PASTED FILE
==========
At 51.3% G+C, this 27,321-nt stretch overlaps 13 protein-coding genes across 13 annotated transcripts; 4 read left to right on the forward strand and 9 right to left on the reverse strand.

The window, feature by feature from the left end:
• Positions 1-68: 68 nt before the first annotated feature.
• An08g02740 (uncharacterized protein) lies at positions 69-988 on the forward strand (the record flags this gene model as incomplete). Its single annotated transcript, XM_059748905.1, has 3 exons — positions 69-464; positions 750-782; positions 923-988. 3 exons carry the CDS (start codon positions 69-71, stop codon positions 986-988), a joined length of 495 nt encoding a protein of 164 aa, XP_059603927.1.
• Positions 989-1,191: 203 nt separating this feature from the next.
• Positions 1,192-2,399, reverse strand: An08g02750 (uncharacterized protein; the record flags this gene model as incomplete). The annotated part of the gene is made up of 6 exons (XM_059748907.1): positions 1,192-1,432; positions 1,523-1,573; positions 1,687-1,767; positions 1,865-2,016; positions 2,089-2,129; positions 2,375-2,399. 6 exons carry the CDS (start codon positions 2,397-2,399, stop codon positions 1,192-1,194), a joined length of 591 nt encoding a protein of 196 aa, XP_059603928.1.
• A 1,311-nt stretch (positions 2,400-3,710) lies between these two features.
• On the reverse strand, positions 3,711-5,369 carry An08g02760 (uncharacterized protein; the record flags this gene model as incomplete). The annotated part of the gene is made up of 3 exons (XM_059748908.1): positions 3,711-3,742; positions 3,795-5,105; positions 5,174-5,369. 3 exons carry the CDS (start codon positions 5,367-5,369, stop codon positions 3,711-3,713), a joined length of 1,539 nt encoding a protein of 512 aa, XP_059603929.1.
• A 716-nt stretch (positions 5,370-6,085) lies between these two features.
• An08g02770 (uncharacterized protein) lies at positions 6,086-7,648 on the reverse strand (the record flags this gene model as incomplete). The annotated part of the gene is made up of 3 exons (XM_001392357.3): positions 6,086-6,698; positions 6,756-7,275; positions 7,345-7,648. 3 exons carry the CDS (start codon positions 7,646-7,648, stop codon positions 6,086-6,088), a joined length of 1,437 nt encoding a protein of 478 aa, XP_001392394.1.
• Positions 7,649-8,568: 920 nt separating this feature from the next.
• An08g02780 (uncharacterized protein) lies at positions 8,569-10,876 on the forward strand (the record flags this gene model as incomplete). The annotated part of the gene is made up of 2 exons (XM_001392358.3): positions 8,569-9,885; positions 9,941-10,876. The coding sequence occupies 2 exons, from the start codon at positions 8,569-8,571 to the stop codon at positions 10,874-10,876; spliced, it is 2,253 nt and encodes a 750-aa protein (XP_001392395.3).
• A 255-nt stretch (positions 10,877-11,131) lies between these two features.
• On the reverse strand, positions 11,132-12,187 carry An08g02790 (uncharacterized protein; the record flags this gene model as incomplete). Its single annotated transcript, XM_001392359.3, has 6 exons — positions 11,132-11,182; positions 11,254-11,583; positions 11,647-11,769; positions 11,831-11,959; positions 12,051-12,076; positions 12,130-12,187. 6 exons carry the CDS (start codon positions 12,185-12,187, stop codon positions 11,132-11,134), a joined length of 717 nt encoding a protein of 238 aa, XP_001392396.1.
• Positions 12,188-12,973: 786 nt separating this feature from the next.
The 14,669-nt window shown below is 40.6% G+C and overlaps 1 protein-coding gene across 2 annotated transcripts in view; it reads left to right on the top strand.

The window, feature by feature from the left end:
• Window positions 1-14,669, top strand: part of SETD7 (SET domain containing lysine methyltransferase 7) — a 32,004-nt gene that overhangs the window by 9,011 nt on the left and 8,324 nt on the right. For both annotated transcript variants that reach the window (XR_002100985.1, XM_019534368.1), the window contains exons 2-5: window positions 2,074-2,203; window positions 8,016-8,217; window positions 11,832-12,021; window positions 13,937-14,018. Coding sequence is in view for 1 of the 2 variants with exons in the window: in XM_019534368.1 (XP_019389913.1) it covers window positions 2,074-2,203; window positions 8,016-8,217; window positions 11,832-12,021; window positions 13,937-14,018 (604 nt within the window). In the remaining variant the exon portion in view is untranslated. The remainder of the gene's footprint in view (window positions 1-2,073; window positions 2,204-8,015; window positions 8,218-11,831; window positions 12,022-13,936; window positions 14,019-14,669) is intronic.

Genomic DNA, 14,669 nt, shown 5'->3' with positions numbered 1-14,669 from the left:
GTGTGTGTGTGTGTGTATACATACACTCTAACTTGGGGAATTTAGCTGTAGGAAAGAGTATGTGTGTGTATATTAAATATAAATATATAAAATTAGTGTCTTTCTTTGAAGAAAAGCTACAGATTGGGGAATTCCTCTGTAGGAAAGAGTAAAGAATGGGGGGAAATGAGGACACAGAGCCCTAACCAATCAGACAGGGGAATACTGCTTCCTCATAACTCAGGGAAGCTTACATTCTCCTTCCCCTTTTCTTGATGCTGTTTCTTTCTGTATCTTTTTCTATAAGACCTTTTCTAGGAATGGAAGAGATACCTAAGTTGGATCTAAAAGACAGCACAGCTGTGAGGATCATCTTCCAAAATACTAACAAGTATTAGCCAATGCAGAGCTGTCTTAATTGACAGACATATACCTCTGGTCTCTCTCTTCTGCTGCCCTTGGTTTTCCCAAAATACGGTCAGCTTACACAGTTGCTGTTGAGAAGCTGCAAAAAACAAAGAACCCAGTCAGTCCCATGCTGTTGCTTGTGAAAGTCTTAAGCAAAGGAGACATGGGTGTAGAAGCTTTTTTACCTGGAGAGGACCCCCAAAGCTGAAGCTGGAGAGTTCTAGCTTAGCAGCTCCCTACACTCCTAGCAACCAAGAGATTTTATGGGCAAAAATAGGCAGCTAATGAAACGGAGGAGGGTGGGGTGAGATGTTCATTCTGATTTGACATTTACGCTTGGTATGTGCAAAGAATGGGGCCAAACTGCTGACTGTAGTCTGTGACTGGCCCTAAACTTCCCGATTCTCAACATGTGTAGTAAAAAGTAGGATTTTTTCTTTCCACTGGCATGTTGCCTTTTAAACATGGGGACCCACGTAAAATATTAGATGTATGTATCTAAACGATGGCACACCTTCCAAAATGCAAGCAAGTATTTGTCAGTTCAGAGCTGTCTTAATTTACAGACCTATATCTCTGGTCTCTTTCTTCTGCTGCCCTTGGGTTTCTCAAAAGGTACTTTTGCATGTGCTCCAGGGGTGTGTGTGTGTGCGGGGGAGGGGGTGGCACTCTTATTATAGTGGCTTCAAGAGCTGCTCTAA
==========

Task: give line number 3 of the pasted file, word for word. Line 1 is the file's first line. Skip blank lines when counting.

• Positions 1-68: 68 nt before the first annotated feature.